Matt Register: Sure.
Steve Brody: They start to ask the following question, you know, “I know I have fewer years in front of me than I do behind me. So what’s my purpose, why am I here on this earth?” And can I go ring a phone number to some deity, someone up in heaven and say “I’d like to know the answer. What am I supposed to be doing when I’m here?” For some of them, that’s a really difficult question.
Matt Register: Well and I tell you what, you know, I was having a conversation with somebody a couple of weeks ago about the rate of depression amongst older individuals is, is astronomically high. Right. And, and there is a correlation between success attained business wise. And so, so, almost the more successful you were, once you retire, that is a bigger reason to be depressed than, than, than somebody who is less successful. Right? I mean it’s a traumatic event in anybody’s life to all of a sudden your purpose, because a lot of these folks correlate their purpose with their business. Right? And once their business is gone, they have no purpose. They have to go find another one. Right?
Steve Brody: And when their phone stops ringing and they don’t get the request for four or five meetings a day, the question is; how did they seek relevance.
Matt Register: Right.
Steve Brody: Now this really varies by the person. If someone’s got a really deep involvement or maybe there’s a charitable, maybe there is something that they really have a strong passion about. Those people typically have a little easier time because they may say “I’m going to now spend a lot of time with that”. But, you know, an interesting thing also happens, when they leave this entity, some of them may say “You know, I’m happy to contribute money and I have the wherewithal to write a nice check. But you know what? I don’t want to run this nonprofit group. I don’t have any, I have no interest in that but maybe I could help fund something or mentor someone”. But the question becomes, what is it? So the people that understand what a peer group is, Matt. These are the kind of topics that, we’re really not talking about very many business topics, it’s how do they spend their time?
Matt Register: Well interestingly enough, a lot of times these guys realize that their peers when they were a CEO of a business are not their peers anymore. They have a different set of peers. And quite often, they don’t know very many people that are in their situation. Where they have exited, they have, you know, they have plenty of money and plenty of time. You know, their CEO peers don’t have time. Right? I mean, they’re, they’re busy still running their business. I think it’s a, I think it’s a brilliant niche and one that I don’t, I agree with you. I don’t think there’s anything else out on the market right now that is taking care of that.
Steve Brody: And they don’t necessarily want to meet every month. So in this model and my Naviond group, it meets four times a year, four times a year and it’s from nine to three. And then in between those meetings, I meet with each person in a one on one coaching session. So that’s similar to some of the other peer models. But they don’t want to meet every month. And they want to tee up some topics and there are some interesting family dynamics. If you, if you’ve got a lot of money and let’s say you have grown children… Now they all have a lawyer or an estate attorney or they have some charitable or trust funds that were set up. But there’s a different question that they deal with. And this is one that they like sharing with peers to find out, “So, what have you done about this?” And so the question that, that comes up is, let’s say that some of their children are going to inherit a bunch of money down the road. What they ask is, “So do I wait till I die and then my daughter is going to hear from the lawyer, here’s how much money you’re gone inherit. Or while I’m still around, do I tell my 30 some odd year old daughter with two kids, now here’s the money you’re going to inherit”.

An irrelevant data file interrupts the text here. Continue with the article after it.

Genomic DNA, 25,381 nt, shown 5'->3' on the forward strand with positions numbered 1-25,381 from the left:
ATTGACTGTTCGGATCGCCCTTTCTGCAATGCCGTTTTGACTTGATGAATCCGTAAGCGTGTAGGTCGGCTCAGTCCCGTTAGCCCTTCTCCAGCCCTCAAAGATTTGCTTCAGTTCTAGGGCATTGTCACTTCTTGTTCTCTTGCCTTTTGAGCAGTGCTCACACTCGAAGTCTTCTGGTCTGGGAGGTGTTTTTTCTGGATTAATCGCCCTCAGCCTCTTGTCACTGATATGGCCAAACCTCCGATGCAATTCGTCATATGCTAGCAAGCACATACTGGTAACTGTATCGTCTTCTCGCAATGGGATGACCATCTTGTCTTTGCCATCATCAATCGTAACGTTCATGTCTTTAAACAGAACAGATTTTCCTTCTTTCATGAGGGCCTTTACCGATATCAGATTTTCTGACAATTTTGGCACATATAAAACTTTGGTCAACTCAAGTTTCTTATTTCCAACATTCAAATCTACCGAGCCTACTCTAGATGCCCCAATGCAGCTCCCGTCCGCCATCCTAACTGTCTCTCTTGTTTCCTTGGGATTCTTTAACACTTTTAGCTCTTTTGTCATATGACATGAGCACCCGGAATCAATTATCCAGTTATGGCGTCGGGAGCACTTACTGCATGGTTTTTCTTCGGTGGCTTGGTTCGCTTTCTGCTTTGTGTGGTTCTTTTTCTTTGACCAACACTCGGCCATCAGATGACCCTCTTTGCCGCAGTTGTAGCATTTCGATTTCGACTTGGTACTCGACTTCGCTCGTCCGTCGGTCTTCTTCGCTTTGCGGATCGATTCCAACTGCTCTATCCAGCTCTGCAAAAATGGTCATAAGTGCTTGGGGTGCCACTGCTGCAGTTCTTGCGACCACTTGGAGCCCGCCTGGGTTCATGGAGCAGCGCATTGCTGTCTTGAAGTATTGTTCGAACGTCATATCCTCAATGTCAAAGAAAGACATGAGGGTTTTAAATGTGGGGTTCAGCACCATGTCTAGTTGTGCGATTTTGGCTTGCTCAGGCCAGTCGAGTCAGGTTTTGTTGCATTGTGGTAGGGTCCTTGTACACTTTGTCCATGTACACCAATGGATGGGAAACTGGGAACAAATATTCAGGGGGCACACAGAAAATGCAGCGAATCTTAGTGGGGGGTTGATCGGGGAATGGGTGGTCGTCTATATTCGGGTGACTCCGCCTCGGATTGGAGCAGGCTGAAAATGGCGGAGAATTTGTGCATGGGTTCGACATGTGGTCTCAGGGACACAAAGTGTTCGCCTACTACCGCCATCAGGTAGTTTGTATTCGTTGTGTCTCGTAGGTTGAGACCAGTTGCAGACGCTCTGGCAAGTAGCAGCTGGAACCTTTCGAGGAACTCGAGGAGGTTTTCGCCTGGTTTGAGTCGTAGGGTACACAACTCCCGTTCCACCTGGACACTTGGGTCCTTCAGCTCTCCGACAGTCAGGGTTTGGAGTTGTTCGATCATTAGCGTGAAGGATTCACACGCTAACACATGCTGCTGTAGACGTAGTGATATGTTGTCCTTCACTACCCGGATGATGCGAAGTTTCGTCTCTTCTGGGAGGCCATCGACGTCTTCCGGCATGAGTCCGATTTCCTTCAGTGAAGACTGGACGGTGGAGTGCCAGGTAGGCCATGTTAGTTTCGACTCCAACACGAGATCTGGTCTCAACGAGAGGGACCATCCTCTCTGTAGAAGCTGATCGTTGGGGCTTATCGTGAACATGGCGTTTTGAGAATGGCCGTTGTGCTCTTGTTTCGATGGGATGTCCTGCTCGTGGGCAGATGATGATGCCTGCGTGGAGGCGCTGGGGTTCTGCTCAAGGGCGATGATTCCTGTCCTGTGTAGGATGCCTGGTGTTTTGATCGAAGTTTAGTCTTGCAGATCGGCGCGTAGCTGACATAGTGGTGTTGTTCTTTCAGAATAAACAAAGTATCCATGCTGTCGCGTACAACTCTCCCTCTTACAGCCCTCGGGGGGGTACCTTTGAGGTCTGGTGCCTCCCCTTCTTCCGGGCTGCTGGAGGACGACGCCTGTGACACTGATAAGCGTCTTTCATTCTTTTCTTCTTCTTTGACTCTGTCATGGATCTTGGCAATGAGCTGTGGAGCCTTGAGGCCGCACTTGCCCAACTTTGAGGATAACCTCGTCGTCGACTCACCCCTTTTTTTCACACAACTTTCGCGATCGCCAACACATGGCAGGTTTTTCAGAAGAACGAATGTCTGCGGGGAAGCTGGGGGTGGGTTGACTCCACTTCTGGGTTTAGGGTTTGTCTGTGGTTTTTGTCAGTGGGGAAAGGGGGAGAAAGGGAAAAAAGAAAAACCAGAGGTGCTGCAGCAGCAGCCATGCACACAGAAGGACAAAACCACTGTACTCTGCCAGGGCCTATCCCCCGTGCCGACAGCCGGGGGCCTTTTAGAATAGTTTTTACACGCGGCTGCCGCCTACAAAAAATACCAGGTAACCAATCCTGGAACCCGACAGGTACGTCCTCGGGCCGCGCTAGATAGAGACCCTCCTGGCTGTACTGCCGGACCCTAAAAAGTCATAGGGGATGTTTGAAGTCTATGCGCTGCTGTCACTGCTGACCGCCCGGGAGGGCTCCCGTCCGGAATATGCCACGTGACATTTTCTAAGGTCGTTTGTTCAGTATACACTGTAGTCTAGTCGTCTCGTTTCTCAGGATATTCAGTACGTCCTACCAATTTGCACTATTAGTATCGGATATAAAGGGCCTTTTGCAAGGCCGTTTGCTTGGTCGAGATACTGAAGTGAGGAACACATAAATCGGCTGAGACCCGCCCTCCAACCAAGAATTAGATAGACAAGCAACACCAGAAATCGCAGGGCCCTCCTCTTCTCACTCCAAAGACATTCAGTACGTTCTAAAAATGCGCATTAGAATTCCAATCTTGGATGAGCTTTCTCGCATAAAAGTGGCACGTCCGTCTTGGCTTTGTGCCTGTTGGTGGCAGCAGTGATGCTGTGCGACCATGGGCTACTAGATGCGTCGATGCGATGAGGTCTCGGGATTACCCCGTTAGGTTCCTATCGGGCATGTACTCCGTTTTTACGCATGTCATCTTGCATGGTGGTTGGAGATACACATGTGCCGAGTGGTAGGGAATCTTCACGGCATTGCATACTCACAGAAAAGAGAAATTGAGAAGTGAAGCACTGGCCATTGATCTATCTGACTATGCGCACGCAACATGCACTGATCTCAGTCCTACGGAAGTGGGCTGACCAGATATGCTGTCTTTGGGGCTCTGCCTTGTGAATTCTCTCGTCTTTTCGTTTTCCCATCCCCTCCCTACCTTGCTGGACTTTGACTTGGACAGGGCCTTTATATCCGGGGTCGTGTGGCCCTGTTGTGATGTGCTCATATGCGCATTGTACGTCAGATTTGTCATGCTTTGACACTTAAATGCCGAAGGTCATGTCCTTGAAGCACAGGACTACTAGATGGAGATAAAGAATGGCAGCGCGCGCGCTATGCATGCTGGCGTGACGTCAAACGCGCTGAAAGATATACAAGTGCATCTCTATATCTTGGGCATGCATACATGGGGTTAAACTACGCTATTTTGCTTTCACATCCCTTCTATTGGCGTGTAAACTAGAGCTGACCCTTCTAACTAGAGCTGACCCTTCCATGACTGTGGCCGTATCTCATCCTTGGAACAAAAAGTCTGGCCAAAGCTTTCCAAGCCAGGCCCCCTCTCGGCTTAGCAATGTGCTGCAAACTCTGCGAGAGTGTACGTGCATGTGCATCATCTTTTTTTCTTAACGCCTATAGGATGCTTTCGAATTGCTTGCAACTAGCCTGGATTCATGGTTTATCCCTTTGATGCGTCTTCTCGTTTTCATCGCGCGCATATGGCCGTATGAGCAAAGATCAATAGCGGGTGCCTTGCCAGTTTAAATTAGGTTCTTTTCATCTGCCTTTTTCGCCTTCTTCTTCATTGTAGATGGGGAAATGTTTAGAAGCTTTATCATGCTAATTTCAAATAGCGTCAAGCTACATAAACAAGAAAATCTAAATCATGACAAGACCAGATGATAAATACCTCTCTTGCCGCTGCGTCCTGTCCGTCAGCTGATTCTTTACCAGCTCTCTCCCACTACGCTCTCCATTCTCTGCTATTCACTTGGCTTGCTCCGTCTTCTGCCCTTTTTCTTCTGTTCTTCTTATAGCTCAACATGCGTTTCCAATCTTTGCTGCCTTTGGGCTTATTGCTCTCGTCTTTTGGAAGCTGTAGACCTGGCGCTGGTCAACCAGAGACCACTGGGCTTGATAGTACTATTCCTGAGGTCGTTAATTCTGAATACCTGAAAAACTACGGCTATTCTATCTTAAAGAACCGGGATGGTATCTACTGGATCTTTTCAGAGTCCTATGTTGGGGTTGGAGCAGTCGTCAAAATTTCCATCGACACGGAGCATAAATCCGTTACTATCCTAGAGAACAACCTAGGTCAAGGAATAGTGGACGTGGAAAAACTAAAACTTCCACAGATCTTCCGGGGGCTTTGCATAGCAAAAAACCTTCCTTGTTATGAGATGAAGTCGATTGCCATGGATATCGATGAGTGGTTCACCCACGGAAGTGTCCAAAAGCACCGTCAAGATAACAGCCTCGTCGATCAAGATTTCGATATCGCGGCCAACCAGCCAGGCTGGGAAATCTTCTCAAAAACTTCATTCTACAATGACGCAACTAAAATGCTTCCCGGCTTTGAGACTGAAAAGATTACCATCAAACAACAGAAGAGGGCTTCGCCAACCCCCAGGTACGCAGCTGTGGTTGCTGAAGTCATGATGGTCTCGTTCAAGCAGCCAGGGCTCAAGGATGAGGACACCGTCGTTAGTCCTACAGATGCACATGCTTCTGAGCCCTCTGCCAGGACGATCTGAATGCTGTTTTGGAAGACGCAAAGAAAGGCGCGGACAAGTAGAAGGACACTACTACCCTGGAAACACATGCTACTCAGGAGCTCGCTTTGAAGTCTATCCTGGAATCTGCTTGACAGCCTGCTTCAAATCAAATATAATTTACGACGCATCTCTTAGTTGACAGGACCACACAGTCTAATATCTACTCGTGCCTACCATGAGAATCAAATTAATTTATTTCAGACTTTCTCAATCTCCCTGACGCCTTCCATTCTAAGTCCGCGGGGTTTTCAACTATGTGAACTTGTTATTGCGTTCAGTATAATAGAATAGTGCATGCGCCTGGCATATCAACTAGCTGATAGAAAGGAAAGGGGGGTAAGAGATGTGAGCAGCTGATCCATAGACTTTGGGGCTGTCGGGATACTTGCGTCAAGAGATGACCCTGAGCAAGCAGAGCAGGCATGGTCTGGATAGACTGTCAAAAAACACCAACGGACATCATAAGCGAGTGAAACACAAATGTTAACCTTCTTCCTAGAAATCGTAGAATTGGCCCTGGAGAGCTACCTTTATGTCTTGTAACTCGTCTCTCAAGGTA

Matt Register: And will that affect the…
Jay Curry: Change a lot.
Matt Register: Decisions that they make in their life?
Steve Brody: Will it ruin their life?
Matt Register: No, I got it. Makes a whole lot of sense. Steve Brody is the Founder, President, CEO of Naviond. Naviond.com. We’re going to have that linked right from Texasbusinessradio.com, as well. If you’re driving can’t take notes. “What Happened After The Sale” is the book. Amazon.com. We’re going to have it on our essential reading list as well. Excellent case study on what happens after you sell your company and what to do. Great segment. I enjoyed it. We’re going to have to have you back, talking about it. I enjoy it. We’ve got to go. We’ll be back.
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In addition to hosting "Texas Business Radio," Matt is an investment banker and serial entrepreneur from Montgomery, Texas. He is the owner of RREA Media and Register Real Estate Advisors and a Managing Director and Principal at Corporate Finance Associates. He has a BS from the United States Military Academy at West Point and an MBA from Rice University in Houston. You can read more about Matt HERE.